Hyrule Warriors came out for the Nintendo Wii U in 2014. It came out for the Nintendo 3DS in 2016. In 2018, Nintendo finally looked “Hyrule Warriors” up in the dictionary. That’s my joke about the word “definitive”! Don’t worry. I, uh, I won’t make another one, much as I would like to.
This is a video review! However, science and anecdote have conspired to impress upon me evidence that many readers would rather read a review as text than watch a video. So I’ll include the (very slightly edited) full text of my review in this post. Having said that, this review is pretty weird, and you may find your enjoyment enhanced by listening to me pronounce my way through such bizarre word combinations as “a simulacrum-claxon of a honcho’s angry inbox” atop a pillow of weird cartoon music. So I’d recommend you watch the video. If I haven’t persuaded you, well, the text-only version is below.
Hyrule Warriors takes beloved characters from the Zelda franchise and puts them into a toyful joybox bursting with cacophonous action. If you’ve ever wanted to drink a lake of cackling freak-blood, look no further than—uh, wait a second. Did I just homicide a hundred dudes in, uh, how many seconds was that? Let’s go to the tape!
I made one hundred mothers cry in the first sixteen seconds and 52 frames of this game.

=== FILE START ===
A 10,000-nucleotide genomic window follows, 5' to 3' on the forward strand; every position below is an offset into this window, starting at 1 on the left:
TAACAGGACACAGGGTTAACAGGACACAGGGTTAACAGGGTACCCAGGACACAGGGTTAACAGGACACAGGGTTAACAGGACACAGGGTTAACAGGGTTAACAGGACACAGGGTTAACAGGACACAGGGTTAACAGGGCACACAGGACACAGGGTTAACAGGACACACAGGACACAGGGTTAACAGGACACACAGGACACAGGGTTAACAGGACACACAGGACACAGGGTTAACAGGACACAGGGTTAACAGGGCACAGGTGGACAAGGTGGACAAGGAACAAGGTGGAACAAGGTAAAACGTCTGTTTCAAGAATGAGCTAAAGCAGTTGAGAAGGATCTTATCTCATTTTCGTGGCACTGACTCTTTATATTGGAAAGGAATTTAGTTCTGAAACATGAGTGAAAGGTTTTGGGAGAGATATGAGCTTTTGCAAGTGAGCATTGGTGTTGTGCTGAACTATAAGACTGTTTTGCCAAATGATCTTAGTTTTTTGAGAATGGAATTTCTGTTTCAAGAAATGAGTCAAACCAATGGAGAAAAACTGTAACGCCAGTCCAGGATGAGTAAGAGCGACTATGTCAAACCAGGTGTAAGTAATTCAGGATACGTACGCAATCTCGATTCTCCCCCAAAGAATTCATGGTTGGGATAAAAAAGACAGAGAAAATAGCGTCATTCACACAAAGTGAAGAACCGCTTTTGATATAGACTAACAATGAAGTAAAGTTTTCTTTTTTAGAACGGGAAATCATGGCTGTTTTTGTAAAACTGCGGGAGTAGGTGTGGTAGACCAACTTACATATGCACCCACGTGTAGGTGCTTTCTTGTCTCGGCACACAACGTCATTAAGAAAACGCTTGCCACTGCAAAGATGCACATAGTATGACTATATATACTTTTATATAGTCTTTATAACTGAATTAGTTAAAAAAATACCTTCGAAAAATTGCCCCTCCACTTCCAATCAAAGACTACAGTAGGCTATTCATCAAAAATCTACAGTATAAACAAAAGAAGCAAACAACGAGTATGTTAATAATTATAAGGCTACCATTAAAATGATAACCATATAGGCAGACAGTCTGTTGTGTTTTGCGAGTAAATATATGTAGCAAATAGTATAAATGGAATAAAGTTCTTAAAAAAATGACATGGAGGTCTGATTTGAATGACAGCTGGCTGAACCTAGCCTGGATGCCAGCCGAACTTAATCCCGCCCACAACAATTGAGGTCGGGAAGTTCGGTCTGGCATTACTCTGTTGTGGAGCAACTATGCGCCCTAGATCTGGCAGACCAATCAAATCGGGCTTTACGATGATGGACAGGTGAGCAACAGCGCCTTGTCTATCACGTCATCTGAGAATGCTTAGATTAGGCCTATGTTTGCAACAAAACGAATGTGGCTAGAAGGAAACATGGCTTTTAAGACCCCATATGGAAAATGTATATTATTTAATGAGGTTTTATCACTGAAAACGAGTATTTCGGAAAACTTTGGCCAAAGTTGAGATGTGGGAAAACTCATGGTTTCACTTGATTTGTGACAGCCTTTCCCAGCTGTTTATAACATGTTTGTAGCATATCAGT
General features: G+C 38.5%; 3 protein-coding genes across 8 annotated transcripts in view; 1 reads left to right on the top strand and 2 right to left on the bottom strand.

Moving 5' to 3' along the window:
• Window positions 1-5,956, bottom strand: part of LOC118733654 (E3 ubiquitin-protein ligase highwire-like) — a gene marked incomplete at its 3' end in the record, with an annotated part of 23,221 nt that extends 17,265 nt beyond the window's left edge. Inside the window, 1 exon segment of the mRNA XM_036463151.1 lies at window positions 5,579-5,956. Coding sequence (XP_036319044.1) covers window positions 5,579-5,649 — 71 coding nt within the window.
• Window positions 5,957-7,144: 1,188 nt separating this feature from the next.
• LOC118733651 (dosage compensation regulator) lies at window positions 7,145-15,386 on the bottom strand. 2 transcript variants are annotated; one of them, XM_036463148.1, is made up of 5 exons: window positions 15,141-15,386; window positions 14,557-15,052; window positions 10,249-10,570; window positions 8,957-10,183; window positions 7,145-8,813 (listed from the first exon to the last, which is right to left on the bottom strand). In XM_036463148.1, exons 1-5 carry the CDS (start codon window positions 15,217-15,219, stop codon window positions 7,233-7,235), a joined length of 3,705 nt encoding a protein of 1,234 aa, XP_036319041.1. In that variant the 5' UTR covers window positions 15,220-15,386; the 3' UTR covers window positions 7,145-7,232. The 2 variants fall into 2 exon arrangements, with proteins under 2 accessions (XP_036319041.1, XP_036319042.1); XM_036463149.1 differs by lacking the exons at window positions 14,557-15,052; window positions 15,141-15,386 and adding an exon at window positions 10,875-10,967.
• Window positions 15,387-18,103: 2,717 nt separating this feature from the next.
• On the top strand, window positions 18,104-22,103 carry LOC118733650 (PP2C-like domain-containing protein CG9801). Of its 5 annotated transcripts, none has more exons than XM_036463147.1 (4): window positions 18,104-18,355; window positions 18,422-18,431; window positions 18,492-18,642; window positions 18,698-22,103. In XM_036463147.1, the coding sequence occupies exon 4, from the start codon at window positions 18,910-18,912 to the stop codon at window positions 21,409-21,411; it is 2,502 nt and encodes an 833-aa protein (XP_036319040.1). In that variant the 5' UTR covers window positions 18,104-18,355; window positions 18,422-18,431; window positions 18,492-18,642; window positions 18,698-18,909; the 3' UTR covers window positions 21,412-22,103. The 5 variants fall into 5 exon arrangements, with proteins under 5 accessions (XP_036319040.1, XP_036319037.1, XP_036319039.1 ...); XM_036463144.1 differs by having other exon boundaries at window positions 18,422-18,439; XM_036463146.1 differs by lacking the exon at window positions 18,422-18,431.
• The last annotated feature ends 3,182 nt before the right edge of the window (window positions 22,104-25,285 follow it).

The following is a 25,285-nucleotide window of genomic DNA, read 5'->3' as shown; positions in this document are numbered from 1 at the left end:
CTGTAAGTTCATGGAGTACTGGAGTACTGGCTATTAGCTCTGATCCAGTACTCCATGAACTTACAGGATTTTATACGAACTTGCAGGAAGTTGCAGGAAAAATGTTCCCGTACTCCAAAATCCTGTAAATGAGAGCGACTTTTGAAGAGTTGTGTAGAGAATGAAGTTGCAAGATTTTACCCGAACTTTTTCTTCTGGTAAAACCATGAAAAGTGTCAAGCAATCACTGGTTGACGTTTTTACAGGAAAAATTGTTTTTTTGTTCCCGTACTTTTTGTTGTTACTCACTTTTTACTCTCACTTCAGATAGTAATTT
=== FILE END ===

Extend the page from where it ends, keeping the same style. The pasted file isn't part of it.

My video is full of stuff like this. I worked really hard on it. It’s not too late to scroll back up and click “play.”
I made one hundred mothers cry in the first sixteen seconds and 52 frames of this game. Wow. Oh god. I’m sorry. I’ve just spent twenty hours playing through Hyrule Warriors: Definitive Edition. This is a game so fast-paced that it has equipped upon me an attention span liable to discover tangents. In only the first sixteen seconds and fifty-two frames, Zelda exterminated the souls and abandoned the carcasses of 100 living creatures.
Let’s put that into perspective using the universe’s favourite rubric: mathematics. By a long process so complicated it has confused even me, I determined that The Legend of Zelda: A Link To The Past is quote-unquote “The Average Zelda Game.” I lit up a fresh save and I attacked The Legend of Zelda: A Link to the Past like it owed my big brother money. My goal was simple: slay one hundred fools with as much speed as I could muster. Via this experiment I determined that The Average Zelda Game’s Monster Kill Rate is 100 monsters per sixteen minutes, one second, and forty-six frames.
In other words, if the velocity of creature slaughter and the frequency of idiot funerals are your favourite metrics for ascertaining an interactive entertainment’s objective value and if you rank The Legend of Zelda Breath of the Wild a perfect 10 out of 10, Hyrule Warriors: Definitive Edition scores a rhinoceros-suffocating 570.21739 out of 10! Yeowch!
Seriously, though. Hyrule Warriors isn’t a quote-unquote “real” Zelda game. It’s a Dynasty-Warriors-like, known in Japan as a “Musou” game. Musou is Japanese for “peerless,” “unparalleled,” or “unmatched.” This title is appropriate, because these are games where the player character is ridiculously powerful, handsome, and intelligent in comparison to the hundred enemy rubes they’re going to vanquish in the opening sixteen seconds of the experience.
Once upon a time, these games started out as depictions of legendary Chinese historical figures tearing up second-century battlefields. The ridiculously malleable game design template lent itself with buttery ease to branded reskins starring some of somebody’s favourite characters. These games are interactive action figure playsets. The game design engine powers a factory that churns out Sales Dynamite.